The F-16 Fighting Falcon, which generated thousands of jobs for defense workers at the west side aircraft plant in Fort Worth, is also showing its years. Its manufacturers first General Dynamics and later Lockheed Martin sold 2,230 F-16s to the Air Force from 1978 until the service stopped buying the fighter in 2005.
The single-engine fighter was intended to be the lightweight, less expensive companion to the F-15 and was "not designed to have a long life," said Loren Thompson, an analyst with the Lexington Institute in Arlington, Va. But the F-16 fleet now has an average age of 17.1 years, and the fighter has been plagued by age-related engine problems and metal fatigue in its airframe.
Consequently, the Air Force has sought to extend the F-16's life through structural modifications aimed at keeping it in service through the next decade. The work is being done at Hill Air Force Base, Utah, under a $1 billion program called Falcon STAR.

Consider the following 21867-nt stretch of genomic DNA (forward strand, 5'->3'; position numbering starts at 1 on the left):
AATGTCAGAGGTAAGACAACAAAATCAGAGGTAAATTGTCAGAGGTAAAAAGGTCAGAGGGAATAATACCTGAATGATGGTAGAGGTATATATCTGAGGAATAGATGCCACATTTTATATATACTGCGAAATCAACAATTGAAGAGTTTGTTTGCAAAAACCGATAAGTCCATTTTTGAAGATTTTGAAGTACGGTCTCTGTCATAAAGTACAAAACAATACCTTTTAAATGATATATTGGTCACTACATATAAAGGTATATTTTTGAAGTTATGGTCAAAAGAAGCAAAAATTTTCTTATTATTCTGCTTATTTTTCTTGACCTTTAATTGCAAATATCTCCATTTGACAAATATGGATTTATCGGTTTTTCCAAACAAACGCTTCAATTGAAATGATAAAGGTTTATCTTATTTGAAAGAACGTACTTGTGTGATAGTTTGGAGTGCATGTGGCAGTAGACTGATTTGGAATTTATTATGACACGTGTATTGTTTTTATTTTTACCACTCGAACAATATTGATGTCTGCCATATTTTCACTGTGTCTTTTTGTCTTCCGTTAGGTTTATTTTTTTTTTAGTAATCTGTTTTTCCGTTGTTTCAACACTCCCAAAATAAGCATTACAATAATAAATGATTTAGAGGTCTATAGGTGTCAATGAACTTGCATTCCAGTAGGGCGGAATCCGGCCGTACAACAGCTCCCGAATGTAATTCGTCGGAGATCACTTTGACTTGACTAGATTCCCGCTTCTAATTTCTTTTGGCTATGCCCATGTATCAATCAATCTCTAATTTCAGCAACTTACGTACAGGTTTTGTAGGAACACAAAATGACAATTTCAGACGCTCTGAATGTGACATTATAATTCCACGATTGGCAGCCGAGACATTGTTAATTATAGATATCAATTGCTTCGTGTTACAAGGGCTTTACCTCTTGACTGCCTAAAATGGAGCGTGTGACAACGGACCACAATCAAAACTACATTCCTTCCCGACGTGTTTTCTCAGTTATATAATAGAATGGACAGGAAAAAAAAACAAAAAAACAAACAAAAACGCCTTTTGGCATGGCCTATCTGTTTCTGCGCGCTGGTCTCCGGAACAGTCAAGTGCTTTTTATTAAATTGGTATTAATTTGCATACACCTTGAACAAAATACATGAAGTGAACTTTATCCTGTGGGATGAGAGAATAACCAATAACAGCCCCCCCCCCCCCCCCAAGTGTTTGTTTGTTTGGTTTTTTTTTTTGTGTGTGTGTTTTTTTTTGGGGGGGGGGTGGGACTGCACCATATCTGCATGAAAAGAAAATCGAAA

Maintenance challenges
Keeping flying clunkers aloft also presents big challenges for maintenance crews. Maintenance costs have increased 38 percent from 1996 to 2006, says retired Col. Mark Johnson, the Air Force's deputy director of maintenance. Maintenance man-hours have increased by 50 percent, compared with flying hours. The workload for heavy repairs is up 41 percent.
After more than a century of flight, what to do about old aircraft both military and commercial has increasingly become an aviation focal point. The Aging Aircraft Laboratory has been in operation since 2002 as part of the National Institute for Aviation Research at Wichita State University in Wichita, Kan.
Old aerial behemoths like the C-130 Hercules and KC-135 Stratotanker are perennial targets of concern. After discovering cracks in the wing boxes of older C-130s, the Air Force grounded those transports that had passed 45,000 flying hours and ordered restricted missions for those with at least 37,000 hours.